The federal government Tuesday couldn't unload a Westside storefront that once belonged to a religious sect led by convicted child molester Dwight "Malachi" York.
No one came close to meeting the minimum bid of $530,000 as the U.S. Marshals Service tried to auction off the West Broad Street building once owned by the United Nuwaubian Nation of Moors.
Auctions usually are held on the steps of the Clarke County Courthouse, but rain forced about 20 people to cram into the courthouse to vie for the property at the corner of West Broad and South Church streets - a 6,360-square-foot, faux-Moorish building that sports Egyptian-themed paintings.
The government seized the building last year to help pay $566,000 in victim restitution that a federal judge ordered in 2004 as he sentenced York to 135 years in prison.
Only two men bid for the property Tuesday.
The opener offered $90,000.
Atlanta attorney James Hugh Potts II raised the stakes for the ramshackle building to $100,000 and eventually offered the high bid of $150,000, but Assistant U.S. Attorney Bernard Snell said authorities likely will reject the offer.
"We're probably going to re-appraise it," Snell said. "If the value goes down, we'll go from there."
Still, officials will consider Potts' offer through the end of the week.
"I really think I bought the building today," Potts said. "If I have to negotiate some more with the government, I'll be happy to do that."
Federal prosecutors said York used the sect as a front for a criminal enterprise that laundered money and recruited underage girls for sex. A U.S. District Court jury convicted York of 11 counts of child molestation, racketeering, money laundering and other charges after a trial in 2004.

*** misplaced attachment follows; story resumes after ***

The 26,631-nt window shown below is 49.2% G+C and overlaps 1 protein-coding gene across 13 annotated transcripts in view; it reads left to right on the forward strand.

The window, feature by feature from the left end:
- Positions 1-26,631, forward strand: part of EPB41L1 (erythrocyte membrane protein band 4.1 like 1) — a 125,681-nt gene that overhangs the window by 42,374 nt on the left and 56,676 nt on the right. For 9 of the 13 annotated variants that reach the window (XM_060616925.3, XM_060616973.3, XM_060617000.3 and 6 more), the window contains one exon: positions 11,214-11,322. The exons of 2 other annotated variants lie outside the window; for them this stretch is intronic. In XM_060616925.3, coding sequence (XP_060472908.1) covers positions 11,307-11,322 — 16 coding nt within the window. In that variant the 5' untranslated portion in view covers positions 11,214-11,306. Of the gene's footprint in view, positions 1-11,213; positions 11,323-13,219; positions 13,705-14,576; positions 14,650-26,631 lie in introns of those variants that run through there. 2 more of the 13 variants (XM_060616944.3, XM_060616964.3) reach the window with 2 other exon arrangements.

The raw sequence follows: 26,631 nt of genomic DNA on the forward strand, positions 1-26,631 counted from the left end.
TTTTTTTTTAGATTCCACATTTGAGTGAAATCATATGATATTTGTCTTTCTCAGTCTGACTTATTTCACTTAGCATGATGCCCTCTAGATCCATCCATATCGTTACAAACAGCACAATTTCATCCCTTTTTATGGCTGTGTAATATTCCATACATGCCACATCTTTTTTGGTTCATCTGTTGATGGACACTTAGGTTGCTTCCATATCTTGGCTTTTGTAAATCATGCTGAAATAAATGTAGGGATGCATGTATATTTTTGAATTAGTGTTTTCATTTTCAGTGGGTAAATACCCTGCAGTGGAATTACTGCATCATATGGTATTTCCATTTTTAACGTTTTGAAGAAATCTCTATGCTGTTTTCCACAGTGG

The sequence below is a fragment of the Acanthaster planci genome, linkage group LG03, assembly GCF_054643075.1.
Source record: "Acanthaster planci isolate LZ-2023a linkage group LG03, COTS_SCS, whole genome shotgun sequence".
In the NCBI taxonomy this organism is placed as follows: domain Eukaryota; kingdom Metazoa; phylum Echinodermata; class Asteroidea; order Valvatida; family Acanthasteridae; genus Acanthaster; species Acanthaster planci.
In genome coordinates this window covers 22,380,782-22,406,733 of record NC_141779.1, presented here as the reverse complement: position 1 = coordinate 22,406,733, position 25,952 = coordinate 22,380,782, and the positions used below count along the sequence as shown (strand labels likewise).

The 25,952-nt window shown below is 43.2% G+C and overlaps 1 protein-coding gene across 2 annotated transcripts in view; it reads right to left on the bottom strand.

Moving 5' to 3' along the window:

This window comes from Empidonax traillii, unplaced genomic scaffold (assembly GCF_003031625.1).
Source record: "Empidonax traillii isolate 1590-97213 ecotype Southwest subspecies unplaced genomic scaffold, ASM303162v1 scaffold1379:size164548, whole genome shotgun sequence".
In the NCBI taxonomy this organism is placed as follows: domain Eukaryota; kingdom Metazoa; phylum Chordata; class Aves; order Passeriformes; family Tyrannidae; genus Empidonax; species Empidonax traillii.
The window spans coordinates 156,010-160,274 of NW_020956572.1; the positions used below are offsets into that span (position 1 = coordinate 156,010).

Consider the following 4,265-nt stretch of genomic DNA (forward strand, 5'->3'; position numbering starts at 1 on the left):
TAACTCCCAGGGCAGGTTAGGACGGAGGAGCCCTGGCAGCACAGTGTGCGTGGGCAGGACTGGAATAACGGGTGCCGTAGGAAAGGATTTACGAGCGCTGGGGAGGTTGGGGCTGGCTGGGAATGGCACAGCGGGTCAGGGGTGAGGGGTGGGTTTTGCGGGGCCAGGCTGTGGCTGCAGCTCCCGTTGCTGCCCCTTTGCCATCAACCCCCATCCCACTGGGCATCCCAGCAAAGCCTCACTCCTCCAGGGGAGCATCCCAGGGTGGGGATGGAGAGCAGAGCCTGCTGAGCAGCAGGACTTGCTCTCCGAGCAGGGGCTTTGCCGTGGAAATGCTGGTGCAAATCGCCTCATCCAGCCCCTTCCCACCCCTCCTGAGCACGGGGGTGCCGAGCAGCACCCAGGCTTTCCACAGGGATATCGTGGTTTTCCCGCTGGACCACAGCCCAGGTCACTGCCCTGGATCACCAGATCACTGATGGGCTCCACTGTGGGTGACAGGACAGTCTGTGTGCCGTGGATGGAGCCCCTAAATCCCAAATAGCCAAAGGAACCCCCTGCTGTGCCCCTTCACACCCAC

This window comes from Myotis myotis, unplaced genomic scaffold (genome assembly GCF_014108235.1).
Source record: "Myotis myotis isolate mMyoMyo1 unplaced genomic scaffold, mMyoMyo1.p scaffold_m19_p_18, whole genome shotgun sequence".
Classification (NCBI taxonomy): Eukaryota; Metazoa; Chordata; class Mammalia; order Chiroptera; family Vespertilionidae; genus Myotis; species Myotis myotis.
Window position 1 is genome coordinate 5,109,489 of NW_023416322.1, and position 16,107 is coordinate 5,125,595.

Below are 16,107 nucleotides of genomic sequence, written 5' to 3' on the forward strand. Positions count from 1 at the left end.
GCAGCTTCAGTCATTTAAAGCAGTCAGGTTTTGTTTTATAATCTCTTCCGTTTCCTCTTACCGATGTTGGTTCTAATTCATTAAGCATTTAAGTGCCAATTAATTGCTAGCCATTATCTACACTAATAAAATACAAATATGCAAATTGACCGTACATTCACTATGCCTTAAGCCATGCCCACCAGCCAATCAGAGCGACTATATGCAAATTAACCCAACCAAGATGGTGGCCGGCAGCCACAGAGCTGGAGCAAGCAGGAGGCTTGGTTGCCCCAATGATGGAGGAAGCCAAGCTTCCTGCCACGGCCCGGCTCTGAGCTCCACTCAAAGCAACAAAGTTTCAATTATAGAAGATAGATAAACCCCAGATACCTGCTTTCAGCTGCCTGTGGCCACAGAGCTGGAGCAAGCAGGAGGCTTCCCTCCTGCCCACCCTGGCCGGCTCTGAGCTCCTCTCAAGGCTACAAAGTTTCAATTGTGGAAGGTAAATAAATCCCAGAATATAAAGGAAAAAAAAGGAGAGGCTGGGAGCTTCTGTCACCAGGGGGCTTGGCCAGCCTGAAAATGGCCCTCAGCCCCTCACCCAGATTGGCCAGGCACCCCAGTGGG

The government already auctioned off other Nuwaubian properties that were seized under federal criminal asset forfeiture laws, including a nine-bedroom, 8,300-square-foot mansion off Timothy Road.
York bought the commercial property at 815 W. Broad St. in 2000 for $385,000. First he proposed a lodge, then licensed a bookstore that never opened.
A Nuwaubian store at an Atlanta Highway strip mall, "All Eyes on Egypt," closed in 2003.
Potts, who owns a building that houses Luna Baking Corp. near the former Nuwaubian bookstore, hopes to renovate the building into commercial space he can sell to local business people.
"I know that (York) is a bad guy who did terrible things to children, and maybe if we change things for the better, people won't have to drive by (the building) and think about what he did," Potts said.
Potts inspected the building after the auction.
Except for the markings on the outside, the building shows no signs that the Nuwaubians owned it, he said. Inside, Potts found a desk, a fiberglass shower stall and trash. Rain was pouring in through the ceiling.
"It's in very rough shape," Potts said.